The 146th Annual Cummington Fair

CN-MR-2-Cummington027by Laura Rodley
Farmers and residents prepared all year long for the 146th Annual Cummington Fair, grooming their animals and growing their vegetables and flowers for a chance to bask in the limelight. Last year, 34,000 people attended the fair in Cummington, MA, viewing the best of the best and partaking of usually forbidden fair food delights — such as French fries and fried dough — while watching magicians, riding on the Ferris Wheel or observing the oxen and horse pull.
This year 30,000 attendees were expected, according to Worthington resident Karen Rida, who has served as fair secretary for seven years. “We had a little bit of dust control last night. It was hectic,” she said, referring to rain that fell on opening night, Thursday, Aug. 21. The fair ran through Sunday, Aug. 24.
“The best thing is it’s small and you get to meet old friends you haven’t seen since last year. It’s the end of summer, next thing is school. It’s the last hurrah for kids, a lot of fun things for them to do. It’s a tradition,” said Rida.
The fair offered a Youth Giant Pumpkin Contest, Youth Dairy Contest, Youth Oxen Showmanship, Judging of 4-H Youth Livestock, FFA Ponies, carousel rides and a myriad of games. For adults, there was Women’s Powder Puff, Western Mass Lumberjack Championship, Trained Steer Classes, Ox Judging, square dancing and The Spirit of Johnny Cash live on stage.
When Rida is asked if there is anyone to watch for competing in 4-H, any rising stars, she has a ready answer. “Every kid who comes through 4-H is a star,” she replied.
Twelve-year-old Aubre Carpenter of Harlow Hill Farm in Cummington, MA won four blue ribbons for her four Hereford beef cattle. A four-year 4-H member of Hampshire Cattle Club in Westhampton MA, she’s the only person showing cows in her family.
Carpenter considers Herefords unique. “There’s just not a lot of us really,” she said, competing against two people in her class, who were her friends.
At the 2014 Junior National Hereford Expo in Harrisburg, PA held July 5-12 2014, she competed against 15 people in a class, from all across the country, even as far away as Alaska. She won two sixth places participating in showmanship. She’s going to the Nationals again in Nebraska next year.
Fair preparation entailed making a display of pictures taken at the Nationals and drawing a diagram showing prime Hereford beef cuts and other facts to help people learn about the breed. Carpenter had to, “Bring them to the wash rack, wash them, put them in the chute and blow-dry them and then they’re all ready,” she said.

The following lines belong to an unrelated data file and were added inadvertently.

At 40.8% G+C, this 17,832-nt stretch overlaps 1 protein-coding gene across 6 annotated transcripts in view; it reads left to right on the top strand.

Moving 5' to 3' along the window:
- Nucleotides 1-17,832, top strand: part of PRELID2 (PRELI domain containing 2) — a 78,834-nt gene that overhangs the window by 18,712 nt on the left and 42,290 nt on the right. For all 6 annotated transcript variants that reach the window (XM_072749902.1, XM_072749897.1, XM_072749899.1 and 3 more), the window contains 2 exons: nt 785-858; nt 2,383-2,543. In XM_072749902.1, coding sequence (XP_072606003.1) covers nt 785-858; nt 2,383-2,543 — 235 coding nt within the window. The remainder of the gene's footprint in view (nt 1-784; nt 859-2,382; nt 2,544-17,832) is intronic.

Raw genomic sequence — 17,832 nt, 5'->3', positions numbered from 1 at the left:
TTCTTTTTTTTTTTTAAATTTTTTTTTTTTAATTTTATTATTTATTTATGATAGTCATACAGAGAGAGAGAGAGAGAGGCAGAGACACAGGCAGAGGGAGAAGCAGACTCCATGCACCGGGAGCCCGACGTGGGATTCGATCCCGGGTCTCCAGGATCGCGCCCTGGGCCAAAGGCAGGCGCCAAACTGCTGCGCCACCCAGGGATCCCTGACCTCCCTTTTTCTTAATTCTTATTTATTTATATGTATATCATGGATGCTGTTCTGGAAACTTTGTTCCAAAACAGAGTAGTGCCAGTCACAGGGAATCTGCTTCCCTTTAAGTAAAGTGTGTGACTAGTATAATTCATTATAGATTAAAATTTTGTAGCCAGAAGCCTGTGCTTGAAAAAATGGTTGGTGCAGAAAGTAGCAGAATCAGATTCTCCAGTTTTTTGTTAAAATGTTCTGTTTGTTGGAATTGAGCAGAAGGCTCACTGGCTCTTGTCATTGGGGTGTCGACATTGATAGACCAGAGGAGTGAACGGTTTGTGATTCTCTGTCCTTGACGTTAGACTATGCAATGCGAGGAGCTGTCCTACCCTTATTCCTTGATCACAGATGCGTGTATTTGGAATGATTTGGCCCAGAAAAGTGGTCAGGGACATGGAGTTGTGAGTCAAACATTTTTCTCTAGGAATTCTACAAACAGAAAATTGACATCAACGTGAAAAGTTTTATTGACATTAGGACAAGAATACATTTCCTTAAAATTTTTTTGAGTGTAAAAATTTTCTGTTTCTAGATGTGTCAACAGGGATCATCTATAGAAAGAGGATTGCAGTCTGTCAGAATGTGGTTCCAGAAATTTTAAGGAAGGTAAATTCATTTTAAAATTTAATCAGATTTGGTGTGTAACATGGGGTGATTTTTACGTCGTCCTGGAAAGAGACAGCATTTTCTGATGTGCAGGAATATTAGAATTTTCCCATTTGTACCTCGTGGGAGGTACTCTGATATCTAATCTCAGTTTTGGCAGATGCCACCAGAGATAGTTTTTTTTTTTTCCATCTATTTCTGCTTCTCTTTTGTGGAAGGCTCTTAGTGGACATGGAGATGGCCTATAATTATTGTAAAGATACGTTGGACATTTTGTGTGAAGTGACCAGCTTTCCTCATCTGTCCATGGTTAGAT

Georgianna Springstube of West Stockbridge, MA is a 4-H alumni. Now 20 years old, she became a 4-H’er at age six. She “helps participate in shows, helps judge shows, and chaperones and mentors upcoming 4-H’ers,” she said. On Sunday, she showed Shetland sheep, the smallest breed of sheep. She mentored her sister, age 17, who earned Best Flock on Saturday, and showed Cotswolds on Sunday. Their older sister Amy, 23, also used to show sheep.
Georgianna also shows Rex breed rabbits. “I love their personalities, I love how they feel. They’re very hardy, excellent moms. She won first place with her 13-year-old Rex doe, named Licorice, born at her home. “It’s not unusual (for them) to live a long time. She had a spring litter. She’s a great mom,” said Springstube. Her longevity maybe attributed to living outdoors, with a coop to get in and out of the cold if she desires.
But it also maybe because, “She has a best friend who is a chicken,” who lives just on the other side of her coop. “She made a little hole in the coop to be with the chicken. At first I thought it was she wanted to eat the chicken food but she just wants to get in there and hang out.” The chicken, Marigold, is a seven-year-old Silkie cross. She won Best of Breed, although she is a cross-bred chicken. She doesn’t frequently lay eggs anymore, just one every other month. The two are separated during the show at Cummington Fair.
“It’s weird for them not to get together. Her babies try to follow her into the hole with Marigold.” When Springstube held Licorice up next to Marigold in her cage, Marigold immediately started pushing food and bedding over to her, like she would at home.

2014-09-05T07:22:27+00:00September 5, 2014|New England Farm Weekly|0 Comments

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